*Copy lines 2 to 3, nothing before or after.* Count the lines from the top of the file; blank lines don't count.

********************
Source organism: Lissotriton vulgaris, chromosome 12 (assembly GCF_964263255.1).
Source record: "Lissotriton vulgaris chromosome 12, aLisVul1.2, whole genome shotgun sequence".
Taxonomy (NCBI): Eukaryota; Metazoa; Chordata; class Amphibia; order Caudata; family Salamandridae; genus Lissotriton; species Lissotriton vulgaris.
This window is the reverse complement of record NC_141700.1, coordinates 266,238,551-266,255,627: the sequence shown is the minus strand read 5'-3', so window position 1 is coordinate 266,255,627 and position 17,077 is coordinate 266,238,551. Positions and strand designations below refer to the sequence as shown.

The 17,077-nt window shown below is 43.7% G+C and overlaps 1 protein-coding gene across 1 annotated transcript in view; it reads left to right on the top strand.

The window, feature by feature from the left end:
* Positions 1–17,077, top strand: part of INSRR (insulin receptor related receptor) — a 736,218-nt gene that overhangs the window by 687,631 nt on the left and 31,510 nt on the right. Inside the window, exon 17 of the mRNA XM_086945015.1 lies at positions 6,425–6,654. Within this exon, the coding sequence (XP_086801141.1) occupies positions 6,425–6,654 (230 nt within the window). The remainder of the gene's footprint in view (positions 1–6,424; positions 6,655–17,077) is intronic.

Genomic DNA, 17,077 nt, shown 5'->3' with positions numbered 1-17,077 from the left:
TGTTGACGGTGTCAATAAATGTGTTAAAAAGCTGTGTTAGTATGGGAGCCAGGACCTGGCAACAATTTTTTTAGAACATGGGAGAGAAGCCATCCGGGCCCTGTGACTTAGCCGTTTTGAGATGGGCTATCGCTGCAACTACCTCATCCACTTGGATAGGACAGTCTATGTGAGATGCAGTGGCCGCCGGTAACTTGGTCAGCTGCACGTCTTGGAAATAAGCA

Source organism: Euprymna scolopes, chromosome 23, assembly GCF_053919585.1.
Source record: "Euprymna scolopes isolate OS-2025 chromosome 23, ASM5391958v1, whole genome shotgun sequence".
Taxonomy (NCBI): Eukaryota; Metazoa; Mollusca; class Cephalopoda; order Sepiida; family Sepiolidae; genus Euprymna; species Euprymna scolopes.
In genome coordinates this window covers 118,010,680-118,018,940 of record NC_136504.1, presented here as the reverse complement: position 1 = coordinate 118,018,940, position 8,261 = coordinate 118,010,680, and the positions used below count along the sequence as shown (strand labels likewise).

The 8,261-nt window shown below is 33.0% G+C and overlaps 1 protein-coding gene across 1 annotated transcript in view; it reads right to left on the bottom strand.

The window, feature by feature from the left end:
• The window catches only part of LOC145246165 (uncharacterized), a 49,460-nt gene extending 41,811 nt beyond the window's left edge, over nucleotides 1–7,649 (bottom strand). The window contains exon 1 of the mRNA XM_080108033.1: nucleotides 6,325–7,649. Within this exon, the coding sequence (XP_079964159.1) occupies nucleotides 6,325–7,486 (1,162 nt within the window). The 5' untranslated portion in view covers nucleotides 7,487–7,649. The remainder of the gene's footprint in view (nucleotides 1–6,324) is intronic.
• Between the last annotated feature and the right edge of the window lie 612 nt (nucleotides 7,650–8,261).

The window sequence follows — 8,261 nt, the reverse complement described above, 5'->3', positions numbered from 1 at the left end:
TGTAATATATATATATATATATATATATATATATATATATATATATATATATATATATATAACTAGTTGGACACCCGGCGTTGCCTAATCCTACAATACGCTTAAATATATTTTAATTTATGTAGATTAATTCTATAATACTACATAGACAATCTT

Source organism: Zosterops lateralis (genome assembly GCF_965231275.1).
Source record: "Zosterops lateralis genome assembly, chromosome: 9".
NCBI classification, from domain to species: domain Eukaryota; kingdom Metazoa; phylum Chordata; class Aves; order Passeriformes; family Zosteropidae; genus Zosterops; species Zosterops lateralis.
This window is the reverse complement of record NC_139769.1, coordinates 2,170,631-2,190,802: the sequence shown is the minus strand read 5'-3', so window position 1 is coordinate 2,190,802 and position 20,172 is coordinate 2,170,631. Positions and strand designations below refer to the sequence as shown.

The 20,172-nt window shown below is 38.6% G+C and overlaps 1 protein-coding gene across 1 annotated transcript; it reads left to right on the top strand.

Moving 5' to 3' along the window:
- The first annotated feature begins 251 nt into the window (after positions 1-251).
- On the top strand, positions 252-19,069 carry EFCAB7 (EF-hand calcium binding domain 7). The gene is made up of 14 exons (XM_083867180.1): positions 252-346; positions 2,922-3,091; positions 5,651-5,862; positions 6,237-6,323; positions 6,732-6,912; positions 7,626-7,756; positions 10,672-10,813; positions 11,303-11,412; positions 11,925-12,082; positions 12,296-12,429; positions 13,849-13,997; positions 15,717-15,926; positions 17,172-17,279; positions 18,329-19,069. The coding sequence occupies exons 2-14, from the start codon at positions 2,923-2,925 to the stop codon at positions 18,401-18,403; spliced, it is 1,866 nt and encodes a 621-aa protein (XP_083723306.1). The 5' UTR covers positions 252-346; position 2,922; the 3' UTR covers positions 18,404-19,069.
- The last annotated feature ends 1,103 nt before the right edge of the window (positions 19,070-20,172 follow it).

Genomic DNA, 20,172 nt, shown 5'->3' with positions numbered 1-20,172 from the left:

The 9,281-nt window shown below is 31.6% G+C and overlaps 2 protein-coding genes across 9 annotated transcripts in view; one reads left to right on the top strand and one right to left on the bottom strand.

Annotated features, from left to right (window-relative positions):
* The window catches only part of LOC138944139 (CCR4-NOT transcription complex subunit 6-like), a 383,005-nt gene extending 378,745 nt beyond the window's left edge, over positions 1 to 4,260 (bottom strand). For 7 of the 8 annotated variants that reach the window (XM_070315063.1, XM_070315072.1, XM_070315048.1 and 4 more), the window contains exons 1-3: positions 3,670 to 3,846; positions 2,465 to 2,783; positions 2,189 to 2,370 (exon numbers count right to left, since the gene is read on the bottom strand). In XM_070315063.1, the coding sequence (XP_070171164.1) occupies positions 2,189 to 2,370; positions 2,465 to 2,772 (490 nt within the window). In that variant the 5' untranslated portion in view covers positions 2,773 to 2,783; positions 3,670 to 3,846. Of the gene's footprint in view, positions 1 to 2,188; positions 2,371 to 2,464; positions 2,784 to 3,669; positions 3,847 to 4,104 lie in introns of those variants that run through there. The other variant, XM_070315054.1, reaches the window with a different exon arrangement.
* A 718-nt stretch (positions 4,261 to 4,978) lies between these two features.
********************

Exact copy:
Source record: "Lissotriton vulgaris chromosome 12, aLisVul1.2, whole genome shotgun sequence".
Taxonomy (NCBI): Eukaryota; Metazoa; Chordata; class Amphibia; order Caudata; family Salamandridae; genus Lissotriton; species Lissotriton vulgaris.